If a song or track is well arranged, mixing will be a lot easier. I’ve gotten a lot of tracks to mix over the years that were very challenging to mix, because they essentially needed changes in the arrangement, that were difficult to fix in the mix.
Layering kicks has been a trend for years, but only in the last one or two I’ve gotten more mix requests for tracks that also had layered bass tracks, which together with the kicks muddied the mix way too much. So while we’re thinking of arranging and mixing as two different stages, the better each earlier stage has been taken care of, the easier it gets in subsequent ones.
Just as you can’t expect a recording in terrible sound quality to sound as good as a professional recording, no matter how much you edit and apply advanced effects, you can’t expect your bad arrangement choices to be smoothed over and hidden in the mixing process.
The more individual tracks there are in your music production, the more difficult it is to mix. Not only does it take longer to make every track shine and sit right in the mix, but the more tracks you use, the more quiet the mix will be without a strategic use of EQ and compression. That’s really just simple maths.
A good piece of music isn’t defined by how many tracks it has. Often more isn’t better. So think about what parts you really need. Ideally before spending time on creating them, but as long as you’re not too attached, you can always edit. How about having this synth part only play in the second chorus/peak instead of all the way through?
And always remember, music isn’t only sound. It’s also the silences, the quiet parts and the space in between the notes. If you want a part to have more impact, create a more quiet bit right before and this will give it more contrast in dynamics.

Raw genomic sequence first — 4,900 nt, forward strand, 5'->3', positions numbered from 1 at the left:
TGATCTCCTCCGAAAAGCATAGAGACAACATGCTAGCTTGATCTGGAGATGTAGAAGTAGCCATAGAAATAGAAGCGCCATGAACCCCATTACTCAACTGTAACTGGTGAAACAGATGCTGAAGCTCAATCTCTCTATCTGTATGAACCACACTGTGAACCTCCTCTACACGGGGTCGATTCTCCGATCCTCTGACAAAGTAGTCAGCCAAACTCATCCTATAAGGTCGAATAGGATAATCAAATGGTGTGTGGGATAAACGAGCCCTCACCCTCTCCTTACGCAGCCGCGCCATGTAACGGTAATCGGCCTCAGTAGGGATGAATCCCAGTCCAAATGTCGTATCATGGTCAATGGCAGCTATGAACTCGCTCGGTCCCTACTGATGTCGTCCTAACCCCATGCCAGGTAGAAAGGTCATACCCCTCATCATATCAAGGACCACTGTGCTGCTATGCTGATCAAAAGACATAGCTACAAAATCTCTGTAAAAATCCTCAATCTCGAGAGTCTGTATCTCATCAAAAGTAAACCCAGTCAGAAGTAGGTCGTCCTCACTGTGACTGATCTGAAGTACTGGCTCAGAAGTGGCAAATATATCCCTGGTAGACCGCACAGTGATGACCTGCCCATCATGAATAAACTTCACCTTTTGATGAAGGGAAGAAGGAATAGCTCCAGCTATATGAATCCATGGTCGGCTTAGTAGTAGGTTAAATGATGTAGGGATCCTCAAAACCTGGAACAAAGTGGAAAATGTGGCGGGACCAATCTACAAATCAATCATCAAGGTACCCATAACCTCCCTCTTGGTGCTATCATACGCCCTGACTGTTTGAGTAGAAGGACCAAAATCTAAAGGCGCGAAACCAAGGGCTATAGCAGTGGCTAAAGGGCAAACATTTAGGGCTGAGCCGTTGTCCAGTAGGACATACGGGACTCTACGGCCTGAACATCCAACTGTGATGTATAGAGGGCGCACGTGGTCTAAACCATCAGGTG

When you’re composing and arranging, consider which frequency range each instrument occupies. The more instruments are cluttered around one range, the harder it will be to get the mix right, because you get the so called frequency masking, which means some sounds will vanish beneath the others.
You can use the Spectrum in Live (or any other frequency analysis tool) on the master, then solo tracks and see, which instruments are in the same frequency range. If you’re working with MIDI tracks, simply try moving the notes of one of them up or down an octave. Often that can be enough.
If you want to use a subby bass, make sure to contrast it with a kick that isn’t tuned too low, but has punch, or vice versa. You can expect bass and kick to mask each other, when they’re in the exact same frequency range. Choosing a different kick or bass sound can make all the difference. Or you could try transposing the kick. A few semitones and thus hertz might do the trick.
Timing & Rhythm
It’s pretty common, particularly for beginners, to layer more sounds in the same frequency range in the hope that it will sound more like what they have in mind. If the attack and release time of the instruments or the timing of the notes differ, it might take the energy out of the mix, because they’re rhythmically clashing or even worse, creating phase cancellation.
To avoid this issue, focus on writing one main melody and all other lines supporting this one to make it shine and convey the feeling and energy of the song or track you had in mind. Also learn more about sound design so you can shape the preset to fit your needs instead of needing to find others to make them hopefully blend into what you want.
Working with MIDI means, you can easily duplicate the clip and move MIDI notes around on the grid to see if it improves the feel of the whole production.
If you’re already trying to mix the track and are noticing rhythmic clashes, mute all tracks, then unmute different ones together as pairs and listen between which tracks those clashes appear in.
What if you just muted the one that gets in the way? Does it take something away from the whole arrangement or does it make it breathe and flow better? If you feel like just cutting this track wouldn’t work, go into the clips and compare and adjust the timing and position of notes in the clips. Sometimes using the track delay can also work.
Good article for beginners. I’ve mixed over 100 songs now in 1 years and my process of method is actually self-taught. I just live through the song and give it all and that way I get the best results. Nothing is perfect, but by doing you’ll get better every time. 🙂 Thank you